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Publicly Available Published by De Gruyter May 24, 2017

Beware the Hype of Digital Publishing

Creating Useful Information Requires Work

Martin G. Hicks and Carsten Kettner
From the journal Chemistry International

Abstract

Scientific publishing is changing; Open Access allows for published information to be freely shared, and Open Data repositories [1] are improving our ability to share and (re-)use data. These and initiatives such as RDA, FORCE11, and FAIR, [2, 3, 4] are changing the way we perceive the notion of publishing science. In the laboratory, equipment is becoming interconnected and new technologies are producing vast amounts of data; transformative change is underway. New publication practices are required that address the needs of the data producers and the data users. Many community-based grassroots projects and initiatives have already successfully set up infrastructures for storing and sharing data.

With this background of change and disruption, we must not lose sight of the fact that science can only thrive if the research produces high quality, reproducible results and data. ‘Publish or perish’ is the result of false incentivization. More and faster often translates into superficial and incremental. Thus, while new technologies should be embraced, they need to be implemented in ways that ensure good data reporting and allow validation, verification, and sharing.

The Beilstein-Institut publishes two platinum Open Access journals: the Beilstein Journal of Organic Chemistry and the Beilstein Journal of Nanotechnology. These two journals are unique in their fields, in that neither have APCs nor any other fees for authors or readers and both have been awarded the DOAJ Seal, [5] confirming an exceptionally high level of publishing standards and best practices. The Beilstein-Institut was one of the first publishers to check all incoming manuscripts for text similarity. In addition to the standard peer-review process, submitted manuscripts are checked by PhD scientists for consistency and plausibility. Through our internal editorial team, we see the many advantages that electronic publishing brings. However, there are disadvantages, such as the contribution of easy copy and paste to the prevalence of text plagiarism, and many potential advantages have yet to be realized, for example the routine reporting of validated experimental data.

 Figure 1. The workflow for STRENDA-DB. The linking of validated data input with peer-reviewed article publishing ensures that the data are not only complete but have also been reviewed by experts.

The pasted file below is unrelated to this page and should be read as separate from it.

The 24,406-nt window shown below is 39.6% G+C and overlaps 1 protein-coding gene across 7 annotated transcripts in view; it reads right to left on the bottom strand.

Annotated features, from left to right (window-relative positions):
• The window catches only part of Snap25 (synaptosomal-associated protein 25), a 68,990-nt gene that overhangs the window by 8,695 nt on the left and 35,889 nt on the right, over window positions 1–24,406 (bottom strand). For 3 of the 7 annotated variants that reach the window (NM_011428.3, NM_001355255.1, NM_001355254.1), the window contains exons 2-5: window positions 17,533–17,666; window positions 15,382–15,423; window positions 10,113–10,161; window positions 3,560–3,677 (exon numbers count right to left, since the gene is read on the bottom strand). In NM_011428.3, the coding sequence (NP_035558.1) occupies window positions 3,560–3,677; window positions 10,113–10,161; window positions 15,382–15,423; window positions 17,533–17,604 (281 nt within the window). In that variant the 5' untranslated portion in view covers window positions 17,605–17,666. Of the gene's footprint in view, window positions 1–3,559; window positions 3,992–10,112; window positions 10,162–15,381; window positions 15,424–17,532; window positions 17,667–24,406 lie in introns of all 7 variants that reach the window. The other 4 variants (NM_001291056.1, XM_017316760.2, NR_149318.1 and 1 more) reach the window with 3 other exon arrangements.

Figure 1. The workflow for STRENDA-DB. The linking of validated data input with peer-reviewed article publishing ensures that the data are not only complete but have also been reviewed by experts.

With its longstanding history in high-quality chemistry data, the Beilstein-Institut has initiated and runs two data standards projects: STRENDA and MIRAGE, [6, 7] guidelines for data reporting in the areas of enzyme chemistry and glycomics. Both projects aim at proposing reporting guidelines to allow the readers to analyse, validate, corroborate, and interpret the findings in the publications. The guidelines are developed by a panel of leading international scientists in each of the corresponding fields in a consensus-driven process and in close consultation with the wider community. The STRENDA reporting guidelines are recommended by the major journals in biochemistry and the MIRAGE guidelines are starting to be adopted by the major journals in glycobiology. To improve their practical use by both authors and journals, the STRENDA guidelines have recently been implemented as a web-based front-end for STRENDA-DB. [8] This supports authors by providing a data submission form that automatically checks the manuscript data for compliance with the STRENDA guidelines prior to or during the publication process. The successful formal assessment is documented in a fact sheet that can be submitted with the manuscript to the journal. In addition, each dataset is assigned a DOI to allow the easy tracking and referencing of data. The data become publicly available in the open access database only after the corresponding article has been peer-reviewed and published in a journal. The workflow for manuscript and data processing is shown in Figure 1.

STRENDA-DB demonstrates how a community-driven initiative can not only produce data reporting guidelines, but, when combined with innovative software, can turn those guidelines into a practicable data validation and reporting system for research scientists, putting the data at the center of the publication process.

References

1. www.biosharing.orgSearch in Google Scholar

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3. FORCE11: The future of research communications and e-scholarship. www.force11.orgSearch in Google Scholar

4. www.nature.com/articles/sdata201618Search in Google Scholar

5. Directory of Open Access Journals www.doaj.orgSearch in Google Scholar

6. Tipton K.F. et al. “Standards for Reporting Enzyme Data: The STRENDA Consortium: What it aims to do and why it should be helpful”. Perspectives in Science, 2014, 1(1–6):131-137. doi.10.1016/j.pisc.2014.02.01210.1016/j.pisc.2014.02.012Search in Google Scholar

7. York W.S. et al. “MIRAGE: The minimum information required for a glycomics experiment”. Glycobiology, 2014, 24(5):402–406. doi:10.1093/glycob/cwu01810.1093/glycob/cwu018Search in Google Scholar PubMed PubMed Central

8. www.beilstein-strenda-db.orgSearch in Google Scholar

Online erschienen: 2017-5-24
Erschienen im Druck: 2017-7-26

©2017 by Walter de Gruyter Berlin/Boston